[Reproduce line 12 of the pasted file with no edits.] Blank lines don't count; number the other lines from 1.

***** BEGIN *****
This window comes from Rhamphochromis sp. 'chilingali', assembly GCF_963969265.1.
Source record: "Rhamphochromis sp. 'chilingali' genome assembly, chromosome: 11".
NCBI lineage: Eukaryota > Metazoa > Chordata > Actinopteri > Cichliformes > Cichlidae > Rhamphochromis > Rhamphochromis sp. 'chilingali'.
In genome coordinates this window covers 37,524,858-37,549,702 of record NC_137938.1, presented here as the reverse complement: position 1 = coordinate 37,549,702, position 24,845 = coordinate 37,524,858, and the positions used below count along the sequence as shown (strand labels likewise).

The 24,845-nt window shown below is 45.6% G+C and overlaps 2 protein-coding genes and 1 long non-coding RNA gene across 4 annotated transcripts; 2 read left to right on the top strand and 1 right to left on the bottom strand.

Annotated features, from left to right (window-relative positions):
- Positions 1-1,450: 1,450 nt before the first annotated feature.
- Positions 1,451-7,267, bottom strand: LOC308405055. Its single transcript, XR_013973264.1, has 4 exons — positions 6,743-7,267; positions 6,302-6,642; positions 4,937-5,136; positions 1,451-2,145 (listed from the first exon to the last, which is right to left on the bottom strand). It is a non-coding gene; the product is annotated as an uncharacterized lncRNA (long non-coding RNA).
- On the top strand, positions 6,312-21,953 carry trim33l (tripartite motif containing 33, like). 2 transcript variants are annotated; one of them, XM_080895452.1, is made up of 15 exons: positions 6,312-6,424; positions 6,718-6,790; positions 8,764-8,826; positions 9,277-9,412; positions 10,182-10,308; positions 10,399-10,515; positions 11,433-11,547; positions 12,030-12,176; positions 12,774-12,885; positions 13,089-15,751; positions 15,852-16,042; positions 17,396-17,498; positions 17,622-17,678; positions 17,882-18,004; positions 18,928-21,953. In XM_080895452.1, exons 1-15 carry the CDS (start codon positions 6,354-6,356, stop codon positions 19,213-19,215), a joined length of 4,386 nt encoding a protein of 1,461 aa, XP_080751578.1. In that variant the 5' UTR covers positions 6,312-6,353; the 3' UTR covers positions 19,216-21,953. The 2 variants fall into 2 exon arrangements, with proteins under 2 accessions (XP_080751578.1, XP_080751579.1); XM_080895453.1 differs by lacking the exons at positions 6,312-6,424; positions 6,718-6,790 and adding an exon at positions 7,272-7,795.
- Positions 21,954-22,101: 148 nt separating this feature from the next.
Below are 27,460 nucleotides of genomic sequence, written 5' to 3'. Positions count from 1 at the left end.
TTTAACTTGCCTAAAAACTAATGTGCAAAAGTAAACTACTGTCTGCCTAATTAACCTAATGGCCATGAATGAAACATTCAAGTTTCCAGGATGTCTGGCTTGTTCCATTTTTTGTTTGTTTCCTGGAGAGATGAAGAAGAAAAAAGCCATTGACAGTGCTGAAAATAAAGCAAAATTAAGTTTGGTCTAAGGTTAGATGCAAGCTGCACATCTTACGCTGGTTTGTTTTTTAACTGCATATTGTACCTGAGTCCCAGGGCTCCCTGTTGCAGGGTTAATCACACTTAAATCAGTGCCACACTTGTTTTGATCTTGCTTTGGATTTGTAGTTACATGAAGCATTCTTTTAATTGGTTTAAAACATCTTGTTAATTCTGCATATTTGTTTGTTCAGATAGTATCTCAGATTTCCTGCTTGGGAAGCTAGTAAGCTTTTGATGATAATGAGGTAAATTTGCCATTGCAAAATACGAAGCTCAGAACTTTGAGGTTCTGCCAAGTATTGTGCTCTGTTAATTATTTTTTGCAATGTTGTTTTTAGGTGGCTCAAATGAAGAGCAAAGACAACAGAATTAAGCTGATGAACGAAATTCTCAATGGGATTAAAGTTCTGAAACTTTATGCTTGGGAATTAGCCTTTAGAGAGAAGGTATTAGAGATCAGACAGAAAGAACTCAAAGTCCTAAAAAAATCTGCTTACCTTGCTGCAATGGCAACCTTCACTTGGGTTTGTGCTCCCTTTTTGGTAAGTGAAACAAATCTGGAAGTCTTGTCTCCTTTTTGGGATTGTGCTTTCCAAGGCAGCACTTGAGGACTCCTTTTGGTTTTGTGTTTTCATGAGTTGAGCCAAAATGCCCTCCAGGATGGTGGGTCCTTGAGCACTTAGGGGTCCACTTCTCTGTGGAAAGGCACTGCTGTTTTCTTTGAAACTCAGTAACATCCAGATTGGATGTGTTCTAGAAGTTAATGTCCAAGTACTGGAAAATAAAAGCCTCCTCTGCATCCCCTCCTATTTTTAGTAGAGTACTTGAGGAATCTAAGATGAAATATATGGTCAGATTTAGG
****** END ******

TTTAACTTGCCTAAAAACTAATGTGCAAAAGTAAACTACTGTCTGCCTAATTAACCTAATGGCCATGAATGAAACATTCAAGTTTCCAGGATGTCTGGCTTGTTCCATTTTTTGTTTGTTTCCTGGAGAGATGAAGAAGAAAAAAGCCATTGACAGTGCTGAAAATAAAGCAAAATTAAGTTTGGTCTAAGGTTAGATGCAAGCTGCACATCTTACGCTGGTTTGTTTTTTAACTGCATATTGTACCTGAGTCCCAGGGCTCCCTGTTGCAGGGTTAATCACACTTAAATCAGTGCCACACTTGTTTTGATCTTGCTTTGGATTTGTAGTTACATGAAGCATTCTTTTAATTGGTTTAAAACATCTTGTTAATTCTGCATATTTGTTTGTTCAGATAGTATCTCAGATTTCCTGCTTGGGAAGCTAGTAAGCTTTTGATGATAATGAGGTAAATTTGCCATTGCAAAATACGAAGCTCAGAACTTTGAGGTTCTGCCAAGTATTGTGCTCTGTTAATTATTTTTTGCAATGTTGTTTTTAGGTGGCTCAAATGAAGAGCAAAGACAACAGAATTAAGCTGATGAACGAAATTCTCAATGGGATTAAAGTTCTGAAACTTTATGCTTGGGAATTAGCCTTTAGAGAGAAGGTATTAGAGATCAGACAGAAAGAACTCAAAGTCCTAAAAAAATCTGCTTACCTTGCTGCAATGGCAACCTTCACTTGGGTTTGTGCTCCCTTTTTGGTAAGTGAAACAAATCTGGAAGTCTTGTCTCCTTTTTGGGATTGTGCTTTCCAAGGCAGCACTTGAGGACTCCTTTTGGTTTTGTGTTTTCATGAGTTGAGCCAAAATGCCCTCCAGGATGGTGGGTCCTTGAGCACTTAGGGGTCCACTTCTCTGTGGAAAGGCACTGCTGTTTTCTTTGAAACTCAGTAACATCCAGATTGGATGTGTTCTAGAAGTTAATGTCCAAGTACTGGAAAATAAAAGCCTCCTCTGCATCCCCTCCTATTTTTAGTAGAGTACTTGAGGAATCTAAGATGAAATATATGGTCAGATTTAGG